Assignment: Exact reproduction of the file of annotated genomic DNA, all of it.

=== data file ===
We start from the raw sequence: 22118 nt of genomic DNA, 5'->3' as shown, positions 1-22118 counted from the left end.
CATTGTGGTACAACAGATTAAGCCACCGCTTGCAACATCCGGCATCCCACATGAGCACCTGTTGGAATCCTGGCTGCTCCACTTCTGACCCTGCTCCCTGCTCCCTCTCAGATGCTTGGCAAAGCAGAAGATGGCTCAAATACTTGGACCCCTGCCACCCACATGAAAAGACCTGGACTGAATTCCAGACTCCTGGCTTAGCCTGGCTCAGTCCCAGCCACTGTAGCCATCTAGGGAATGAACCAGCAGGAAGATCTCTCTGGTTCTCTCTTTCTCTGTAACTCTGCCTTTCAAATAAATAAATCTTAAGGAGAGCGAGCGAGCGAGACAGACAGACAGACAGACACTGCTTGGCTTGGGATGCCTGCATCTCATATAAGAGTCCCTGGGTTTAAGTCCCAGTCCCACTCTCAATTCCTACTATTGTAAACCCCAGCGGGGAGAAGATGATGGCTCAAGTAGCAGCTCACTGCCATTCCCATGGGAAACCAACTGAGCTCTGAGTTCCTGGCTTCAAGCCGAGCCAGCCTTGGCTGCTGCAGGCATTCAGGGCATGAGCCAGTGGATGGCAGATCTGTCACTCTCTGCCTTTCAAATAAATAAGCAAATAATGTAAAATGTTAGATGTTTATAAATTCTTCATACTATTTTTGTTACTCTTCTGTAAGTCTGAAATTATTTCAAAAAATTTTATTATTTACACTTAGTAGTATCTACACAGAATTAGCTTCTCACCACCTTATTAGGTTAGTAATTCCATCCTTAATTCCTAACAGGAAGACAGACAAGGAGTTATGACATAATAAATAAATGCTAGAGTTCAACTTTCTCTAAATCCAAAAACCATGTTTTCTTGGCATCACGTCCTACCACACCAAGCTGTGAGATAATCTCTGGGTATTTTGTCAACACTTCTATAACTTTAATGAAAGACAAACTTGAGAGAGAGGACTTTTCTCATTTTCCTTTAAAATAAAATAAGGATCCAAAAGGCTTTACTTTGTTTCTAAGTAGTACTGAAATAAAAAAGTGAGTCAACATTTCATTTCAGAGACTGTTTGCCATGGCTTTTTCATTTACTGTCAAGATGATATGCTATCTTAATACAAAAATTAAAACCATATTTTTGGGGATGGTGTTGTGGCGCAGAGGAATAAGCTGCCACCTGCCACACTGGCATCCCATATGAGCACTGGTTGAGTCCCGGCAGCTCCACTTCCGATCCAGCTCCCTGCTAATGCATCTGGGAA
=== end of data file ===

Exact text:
We start from the raw sequence: 22118 nt of genomic DNA, 5'->3' as shown, positions 1-22118 counted from the left end.
CATTGTGGTACAACAGATTAAGCCACCGCTTGCAACATCCGGCATCCCACATGAGCACCTGTTGGAATCCTGGCTGCTCCACTTCTGACCCTGCTCCCTGCTCCCTCTCAGATGCTTGGCAAAGCAGAAGATGGCTCAAATACTTGGACCCCTGCCACCCACATGAAAAGACCTGGACTGAATTCCAGACTCCTGGCTTAGCCTGGCTCAGTCCCAGCCACTGTAGCCATCTAGGGAATGAACCAGCAGGAAGATCTCTCTGGTTCTCTCTTTCTCTGTAACTCTGCCTTTCAAATAAATAAATCTTAAGGAGAGCGAGCGAGCGAGACAGACAGACAGACAGACACTGCTTGGCTTGGGATGCCTGCATCTCATATAAGAGTCCCTGGGTTTAAGTCCCAGTCCCACTCTCAATTCCTACTATTGTAAACCCCAGCGGGGAGAAGATGATGGCTCAAGTAGCAGCTCACTGCCATTCCCATGGGAAACCAACTGAGCTCTGAGTTCCTGGCTTCAAGCCGAGCCAGCCTTGGCTGCTGCAGGCATTCAGGGCATGAGCCAGTGGATGGCAGATCTGTCACTCTCTGCCTTTCAAATAAATAAGCAAATAATGTAAAATGTTAGATGTTTATAAATTCTTCATACTATTTTTGTTACTCTTCTGTAAGTCTGAAATTATTTCAAAAAATTTTATTATTTACACTTAGTAGTATCTACACAGAATTAGCTTCTCACCACCTTATTAGGTTAGTAATTCCATCCTTAATTCCTAACAGGAAGACAGACAAGGAGTTATGACATAATAAATAAATGCTAGAGTTCAACTTTCTCTAAATCCAAAAACCATGTTTTCTTGGCATCACGTCCTACCACACCAAGCTGTGAGATAATCTCTGGGTATTTTGTCAACACTTCTATAACTTTAATGAAAGACAAACTTGAGAGAGAGGACTTTTCTCATTTTCCTTTAAAATAAAATAAGGATCCAAAAGGCTTTACTTTGTTTCTAAGTAGTACTGAAATAAAAAAGTGAGTCAACATTTCATTTCAGAGACTGTTTGCCATGGCTTTTTCATTTACTGTCAAGATGATATGCTATCTTAATACAAAAATTAAAACCATATTTTTGGGGATGGTGTTGTGGCGCAGAGGAATAAGCTGCCACCTGCCACACTGGCATCCCATATGAGCACTGGTTGAGTCCCGGCAGCTCCACTTCCGATCCAGCTCCCTGCTAATGCATCTGGGAA